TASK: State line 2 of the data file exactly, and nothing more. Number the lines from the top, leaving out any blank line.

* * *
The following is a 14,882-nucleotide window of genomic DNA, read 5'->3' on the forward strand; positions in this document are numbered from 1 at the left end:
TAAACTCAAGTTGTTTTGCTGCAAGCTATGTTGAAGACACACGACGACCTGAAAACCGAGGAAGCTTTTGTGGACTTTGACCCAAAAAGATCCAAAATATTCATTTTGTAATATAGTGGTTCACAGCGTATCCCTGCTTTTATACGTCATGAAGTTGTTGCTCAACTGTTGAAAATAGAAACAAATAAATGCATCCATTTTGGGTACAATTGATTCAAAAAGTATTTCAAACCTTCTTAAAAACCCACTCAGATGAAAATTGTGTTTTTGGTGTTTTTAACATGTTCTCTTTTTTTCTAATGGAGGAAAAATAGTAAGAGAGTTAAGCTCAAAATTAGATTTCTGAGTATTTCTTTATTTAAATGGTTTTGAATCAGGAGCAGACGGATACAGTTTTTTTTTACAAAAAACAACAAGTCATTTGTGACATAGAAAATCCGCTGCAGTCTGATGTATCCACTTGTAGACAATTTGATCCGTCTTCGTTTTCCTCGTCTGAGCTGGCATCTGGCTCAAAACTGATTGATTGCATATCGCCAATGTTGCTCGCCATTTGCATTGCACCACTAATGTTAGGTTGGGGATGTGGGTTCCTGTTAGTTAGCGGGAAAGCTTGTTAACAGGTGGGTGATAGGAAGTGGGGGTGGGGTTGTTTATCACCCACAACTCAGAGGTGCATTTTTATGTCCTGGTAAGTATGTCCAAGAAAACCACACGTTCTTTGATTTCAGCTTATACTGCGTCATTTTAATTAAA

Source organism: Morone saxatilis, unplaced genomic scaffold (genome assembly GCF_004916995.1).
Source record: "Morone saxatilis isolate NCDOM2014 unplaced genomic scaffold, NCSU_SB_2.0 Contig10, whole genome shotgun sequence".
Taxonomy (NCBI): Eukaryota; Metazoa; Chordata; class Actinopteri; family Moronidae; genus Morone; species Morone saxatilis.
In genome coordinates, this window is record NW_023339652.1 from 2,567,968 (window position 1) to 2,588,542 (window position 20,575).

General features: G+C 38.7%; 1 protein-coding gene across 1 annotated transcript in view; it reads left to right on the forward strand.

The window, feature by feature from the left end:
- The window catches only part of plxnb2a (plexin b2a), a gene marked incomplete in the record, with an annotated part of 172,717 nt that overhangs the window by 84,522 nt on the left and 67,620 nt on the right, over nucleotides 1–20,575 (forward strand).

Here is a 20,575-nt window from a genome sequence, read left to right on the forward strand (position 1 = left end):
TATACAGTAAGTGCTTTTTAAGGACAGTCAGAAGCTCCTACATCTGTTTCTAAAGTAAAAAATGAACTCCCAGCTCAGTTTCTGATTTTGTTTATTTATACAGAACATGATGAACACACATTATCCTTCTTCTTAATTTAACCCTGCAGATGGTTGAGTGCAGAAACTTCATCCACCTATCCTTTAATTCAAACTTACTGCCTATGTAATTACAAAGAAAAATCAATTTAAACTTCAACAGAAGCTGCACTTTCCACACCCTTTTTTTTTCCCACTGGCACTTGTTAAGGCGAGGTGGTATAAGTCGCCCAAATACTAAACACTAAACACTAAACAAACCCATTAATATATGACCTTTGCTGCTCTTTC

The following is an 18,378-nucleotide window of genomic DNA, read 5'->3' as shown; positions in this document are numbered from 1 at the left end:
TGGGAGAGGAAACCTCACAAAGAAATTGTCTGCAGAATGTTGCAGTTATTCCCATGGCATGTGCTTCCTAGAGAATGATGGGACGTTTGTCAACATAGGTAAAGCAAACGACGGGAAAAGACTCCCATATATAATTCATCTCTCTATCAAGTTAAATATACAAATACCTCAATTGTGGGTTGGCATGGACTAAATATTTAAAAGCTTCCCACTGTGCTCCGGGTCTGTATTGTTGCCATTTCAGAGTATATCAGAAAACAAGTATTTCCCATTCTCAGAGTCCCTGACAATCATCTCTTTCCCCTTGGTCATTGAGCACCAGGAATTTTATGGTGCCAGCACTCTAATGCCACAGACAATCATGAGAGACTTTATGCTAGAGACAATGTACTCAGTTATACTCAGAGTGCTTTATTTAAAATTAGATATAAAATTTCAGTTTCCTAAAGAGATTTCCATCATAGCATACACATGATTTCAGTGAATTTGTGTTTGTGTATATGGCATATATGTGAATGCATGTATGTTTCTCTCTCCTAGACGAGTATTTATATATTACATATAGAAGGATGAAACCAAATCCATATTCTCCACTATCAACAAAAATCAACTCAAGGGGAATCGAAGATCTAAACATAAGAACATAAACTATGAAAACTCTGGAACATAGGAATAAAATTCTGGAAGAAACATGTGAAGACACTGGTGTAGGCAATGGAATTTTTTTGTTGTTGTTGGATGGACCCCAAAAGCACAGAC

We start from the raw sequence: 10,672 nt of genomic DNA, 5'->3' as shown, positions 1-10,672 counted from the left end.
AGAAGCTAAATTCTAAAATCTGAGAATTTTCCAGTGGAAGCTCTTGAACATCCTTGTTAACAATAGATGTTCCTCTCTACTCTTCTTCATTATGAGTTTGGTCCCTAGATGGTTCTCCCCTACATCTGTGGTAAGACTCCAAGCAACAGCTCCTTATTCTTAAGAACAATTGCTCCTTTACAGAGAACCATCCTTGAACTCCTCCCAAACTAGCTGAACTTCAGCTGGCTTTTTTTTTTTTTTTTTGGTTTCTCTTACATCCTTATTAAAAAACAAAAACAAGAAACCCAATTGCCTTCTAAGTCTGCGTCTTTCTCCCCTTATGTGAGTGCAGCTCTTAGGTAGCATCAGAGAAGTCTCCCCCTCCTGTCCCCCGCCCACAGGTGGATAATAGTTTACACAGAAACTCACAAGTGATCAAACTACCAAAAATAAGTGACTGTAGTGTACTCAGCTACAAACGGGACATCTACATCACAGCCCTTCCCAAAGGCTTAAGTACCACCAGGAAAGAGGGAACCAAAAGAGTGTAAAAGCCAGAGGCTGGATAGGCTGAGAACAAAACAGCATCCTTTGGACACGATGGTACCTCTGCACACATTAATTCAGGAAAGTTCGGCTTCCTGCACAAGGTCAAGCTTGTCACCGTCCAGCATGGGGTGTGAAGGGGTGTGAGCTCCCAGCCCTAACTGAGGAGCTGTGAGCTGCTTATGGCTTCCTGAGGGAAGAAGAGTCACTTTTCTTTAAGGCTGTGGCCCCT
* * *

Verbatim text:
TAAACTCAAGTTGTTTTGCTGCAAGCTATGTTGAAGACACACGACGACCTGAAAACCGAGGAAGCTTTTGTGGACTTTGACCCAAAAAGATCCAAAATATTCATTTTGTAATATAGTGGTTCACAGCGTATCCCTGCTTTTATACGTCATGAAGTTGTTGCTCAACTGTTGAAAATAGAAACAAATAAATGCATCCATTTTGGGTACAATTGATTCAAAAAGTATTTCAAACCTTCTTAAAAACCCACTCAGATGAAAATTGTGTTTTTGGTGTTTTTAACATGTTCTCTTTTTTTCTAATGGAGGAAAAATAGTAAGAGAGTTAAGCTCAAAATTAGATTTCTGAGTATTTCTTTATTTAAATGGTTTTGAATCAGGAGCAGACGGATACAGTTTTTTTTTACAAAAAACAACAAGTCATTTGTGACATAGAAAATCCGCTGCAGTCTGATGTATCCACTTGTAGACAATTTGATCCGTCTTCGTTTTCCTCGTCTGAGCTGGCATCTGGCTCAAAACTGATTGATTGCATATCGCCAATGTTGCTCGCCATTTGCATTGCACCACTAATGTTAGGTTGGGGATGTGGGTTCCTGTTAGTTAGCGGGAAAGCTTGTTAACAGGTGGGTGATAGGAAGTGGGGGTGGGGTTGTTTATCACCCACAACTCAGAGGTGCATTTTTATGTCCTGGTAAGTATGTCCAAGAAAACCACACGTTCTTTGATTTCAGCTTATACTGCGTCATTTTAATTAAA